WINDHOEK, 02 DEC (NAMPA) -
A review of the first phase of the Education and Training Improvement Programme (ETSIP) has found that key gaps still exist. Permanent Secretary in the Ministry of Education, Arts and Culture, Sanet Steenkamp said it was realised there are gaps in finance, planning and monitoring and evaluation.
Phase one of the programme focused on strengthening the immediate supply of middle to high-level skilled labour to support national goals. Steenkamp made this observation when she signed a Memorandum of Understanding (MoU) on behalf of her ministry with the Namibia Institute of Public Administration and Management (NIPAM) in the capital on Tuesday.
The PS said improving leadership and management, strengthening stakeholder relations and monitoring and evaluation became key areas of concern within the strategic plan of 2012 to 2017.
She added that ETSIP was initiated as a response to Vision 2030, and is aimed at improving the relevance, quality, efficiency and effectiveness of the entire education system from Early Childhood Development (ECD) to tertiary and vocational education.
The fourth National Development Plan (NDP4) also outlined challenges related to quality of education throughout the system, as well as a mismatch between demand for and supply of skills.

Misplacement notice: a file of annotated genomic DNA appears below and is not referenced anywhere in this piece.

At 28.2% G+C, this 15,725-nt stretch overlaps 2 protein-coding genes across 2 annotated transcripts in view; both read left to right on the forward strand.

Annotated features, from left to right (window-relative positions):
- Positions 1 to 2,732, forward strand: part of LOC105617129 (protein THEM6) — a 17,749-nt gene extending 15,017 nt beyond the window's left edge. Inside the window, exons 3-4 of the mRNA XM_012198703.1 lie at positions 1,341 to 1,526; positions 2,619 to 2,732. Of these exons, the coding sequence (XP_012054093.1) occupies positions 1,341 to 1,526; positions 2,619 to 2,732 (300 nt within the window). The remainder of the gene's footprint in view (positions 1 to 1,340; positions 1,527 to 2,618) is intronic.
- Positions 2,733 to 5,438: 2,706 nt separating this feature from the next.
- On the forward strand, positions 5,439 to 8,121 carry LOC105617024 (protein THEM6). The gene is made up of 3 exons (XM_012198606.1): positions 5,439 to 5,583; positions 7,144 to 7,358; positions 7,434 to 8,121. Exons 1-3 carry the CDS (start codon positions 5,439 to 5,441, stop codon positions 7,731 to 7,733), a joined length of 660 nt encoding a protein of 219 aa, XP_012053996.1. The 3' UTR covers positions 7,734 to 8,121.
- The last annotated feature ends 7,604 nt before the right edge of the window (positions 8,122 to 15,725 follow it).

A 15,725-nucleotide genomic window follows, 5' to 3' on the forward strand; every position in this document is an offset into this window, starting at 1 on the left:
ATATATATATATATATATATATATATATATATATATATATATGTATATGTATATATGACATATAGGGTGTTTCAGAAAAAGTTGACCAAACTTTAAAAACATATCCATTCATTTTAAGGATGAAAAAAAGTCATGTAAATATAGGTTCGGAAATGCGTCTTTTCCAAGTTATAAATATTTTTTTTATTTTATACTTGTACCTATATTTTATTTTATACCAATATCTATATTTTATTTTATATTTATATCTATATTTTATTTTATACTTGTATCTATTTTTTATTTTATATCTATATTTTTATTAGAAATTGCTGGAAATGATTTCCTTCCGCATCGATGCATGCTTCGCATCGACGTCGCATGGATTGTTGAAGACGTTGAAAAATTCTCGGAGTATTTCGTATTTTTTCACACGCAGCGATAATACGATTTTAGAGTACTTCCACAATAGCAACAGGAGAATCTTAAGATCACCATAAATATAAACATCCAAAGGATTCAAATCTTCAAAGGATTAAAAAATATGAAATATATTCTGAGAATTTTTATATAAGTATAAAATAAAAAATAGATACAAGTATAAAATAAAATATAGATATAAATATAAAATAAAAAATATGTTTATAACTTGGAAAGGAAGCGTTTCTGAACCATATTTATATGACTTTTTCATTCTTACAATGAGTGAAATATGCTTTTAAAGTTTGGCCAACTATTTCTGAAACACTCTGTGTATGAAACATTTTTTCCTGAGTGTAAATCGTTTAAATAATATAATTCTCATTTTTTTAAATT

"This is an opportune time to reflect back to when the Ministry of Education then developed and launched the Education and Training Improvement Programme in 2006 as a 15-year programme for 2006 to 2020," she said.
The signing of the MoU, Steenkamp stressed, comes at a critical turning point in education planning, as her ministry is preparing to implement the Global Agenda for Sustainable Development.
"The scope of our planning portfolio is bound to change as we need to align our strategic planning to education for sustainable development through innovative human resource planning techniques to improve quality education," she said.
She added that the ministry collaborated with its development partners to conduct in-depth capacity gaps assessment to identify clearly defined strategies for human resources planning and capacity development.
Towards this end, the ministry is setting up a team of analysts to study and oversee the implementation of relevant recommendations from all consultancy reports to date, as these reports have provided an important baseline for systematic planning.
However, in order to sustain systematic evidence based planning, monitoring and evaluation, institutionalisation of education planning became critical, Steenkamp noted.
The MoU is for capacity building for trainers in education. The ministry commissioned the first country training in 2014 in collaboration with NIPAM.
The training which was held in collaboration with the United Nations Educational Scientific and Cultural Organisation (UNESCO's) International Institute of Education Planning (IIEP), saw more than 40 planners trained from the Ministry of Education, including planners from regional councils as way of strengthening decentralisation.
The training focused on strategic planning, how to conduct education sector situation analysis by looking at angles of analysis such as access, internal efficiency, quality, equity, external efficiency cost and financing and management. (NAMPA) EK/CT/AS